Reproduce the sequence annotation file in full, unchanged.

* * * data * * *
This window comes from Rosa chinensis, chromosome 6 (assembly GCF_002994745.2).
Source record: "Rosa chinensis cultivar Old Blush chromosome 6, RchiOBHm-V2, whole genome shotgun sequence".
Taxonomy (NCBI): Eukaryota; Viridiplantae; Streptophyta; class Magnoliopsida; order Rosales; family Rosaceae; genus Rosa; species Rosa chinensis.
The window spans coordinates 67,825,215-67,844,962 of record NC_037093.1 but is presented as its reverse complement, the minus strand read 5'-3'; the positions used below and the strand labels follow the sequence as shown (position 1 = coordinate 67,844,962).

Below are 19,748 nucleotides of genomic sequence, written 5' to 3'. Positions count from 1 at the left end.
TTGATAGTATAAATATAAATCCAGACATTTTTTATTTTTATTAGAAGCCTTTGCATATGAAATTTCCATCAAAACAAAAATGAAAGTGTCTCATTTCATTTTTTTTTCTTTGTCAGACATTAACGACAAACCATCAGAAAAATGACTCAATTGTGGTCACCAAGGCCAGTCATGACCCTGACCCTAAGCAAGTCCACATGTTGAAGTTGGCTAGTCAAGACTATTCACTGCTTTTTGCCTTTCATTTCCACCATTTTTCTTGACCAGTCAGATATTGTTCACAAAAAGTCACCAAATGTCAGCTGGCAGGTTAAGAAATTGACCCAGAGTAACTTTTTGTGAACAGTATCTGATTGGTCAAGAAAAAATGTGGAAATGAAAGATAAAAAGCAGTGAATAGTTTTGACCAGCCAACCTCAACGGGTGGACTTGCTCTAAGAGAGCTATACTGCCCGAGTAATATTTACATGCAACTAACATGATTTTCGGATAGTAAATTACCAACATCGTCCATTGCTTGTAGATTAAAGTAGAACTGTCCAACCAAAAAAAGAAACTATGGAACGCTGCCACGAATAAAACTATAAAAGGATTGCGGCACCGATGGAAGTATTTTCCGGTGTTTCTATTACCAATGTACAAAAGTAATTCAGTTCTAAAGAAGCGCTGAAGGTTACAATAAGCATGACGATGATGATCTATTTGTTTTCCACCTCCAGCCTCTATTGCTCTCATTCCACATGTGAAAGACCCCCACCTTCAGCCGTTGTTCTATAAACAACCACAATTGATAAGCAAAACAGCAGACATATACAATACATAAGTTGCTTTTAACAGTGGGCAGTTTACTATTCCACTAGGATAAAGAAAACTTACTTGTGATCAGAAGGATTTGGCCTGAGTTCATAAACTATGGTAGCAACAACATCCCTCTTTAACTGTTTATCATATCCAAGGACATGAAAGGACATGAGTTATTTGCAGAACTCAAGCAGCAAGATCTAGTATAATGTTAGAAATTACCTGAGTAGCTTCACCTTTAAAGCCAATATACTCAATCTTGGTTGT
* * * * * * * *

This window comes from Rosa chinensis, chromosome 6 (assembly GCF_002994745.2).
Source record: "Rosa chinensis cultivar Old Blush chromosome 6, RchiOBHm-V2, whole genome shotgun sequence".
Taxonomy (NCBI): Eukaryota; Viridiplantae; Streptophyta; class Magnoliopsida; order Rosales; family Rosaceae; genus Rosa; species Rosa chinensis.
The window spans coordinates 67,825,215-67,844,962 of record NC_037093.1 but is presented as its reverse complement, the minus strand read 5'-3'; the positions used below and the strand labels follow the sequence as shown (position 1 = coordinate 67,844,962).

Below are 19,748 nucleotides of genomic sequence, written 5' to 3'. Positions count from 1 at the left end.
TTGATAGTATAAATATAAATCCAGACATTTTTTATTTTTATTAGAAGCCTTTGCATATGAAATTTCCATCAAAACAAAAATGAAAGTGTCTCATTTCATTTTTTTTTCTTTGTCAGACATTAACGACAAACCATCAGAAAAATGACTCAATTGTGGTCACCAAGGCCAGTCATGACCCTGACCCTAAGCAAGTCCACATGTTGAAGTTGGCTAGTCAAGACTATTCACTGCTTTTTGCCTTTCATTTCCACCATTTTTCTTGACCAGTCAGATATTGTTCACAAAAAGTCACCAAATGTCAGCTGGCAGGTTAAGAAATTGACCCAGAGTAACTTTTTGTGAACAGTATCTGATTGGTCAAGAAAAAATGTGGAAATGAAAGATAAAAAGCAGTGAATAGTTTTGACCAGCCAACCTCAACGGGTGGACTTGCTCTAAGAGAGCTATACTGCCCGAGTAATATTTACATGCAACTAACATGATTTTCGGATAGTAAATTACCAACATCGTCCATTGCTTGTAGATTAAAGTAGAACTGTCCAACCAAAAAAAGAAACTATGGAACGCTGCCACGAATAAAACTATAAAAGGATTGCGGCACCGATGGAAGTATTTTCCGGTGTTTCTATTACCAATGTACAAAAGTAATTCAGTTCTAAAGAAGCGCTGAAGGTTACAATAAGCATGACGATGATGATCTATTTGTTTTCCACCTCCAGCCTCTATTGCTCTCATTCCACATGTGAAAGACCCCCACCTTCAGCCGTTGTTCTATAAACAACCACAATTGATAAGCAAAACAGCAGACATATACAATACATAAGTTGCTTTTAACAGTGGGCAGTTTACTATTCCACTAGGATAAAGAAAACTTACTTGTGATCAGAAGGATTTGGCCTGAGTTCATAAACTATGGTAGCAACAACATCCCTCTTTAACTGTTTATCATATCCAAGGACATGAAAGGACATGAGTTATTTGCAGAACTCAAGCAGCAAGATCTAGTATAATGTTAGAAATTACCTGAGTAGCTTCACCTTTAAAGCCAATATACTCAATCTTGGTTGT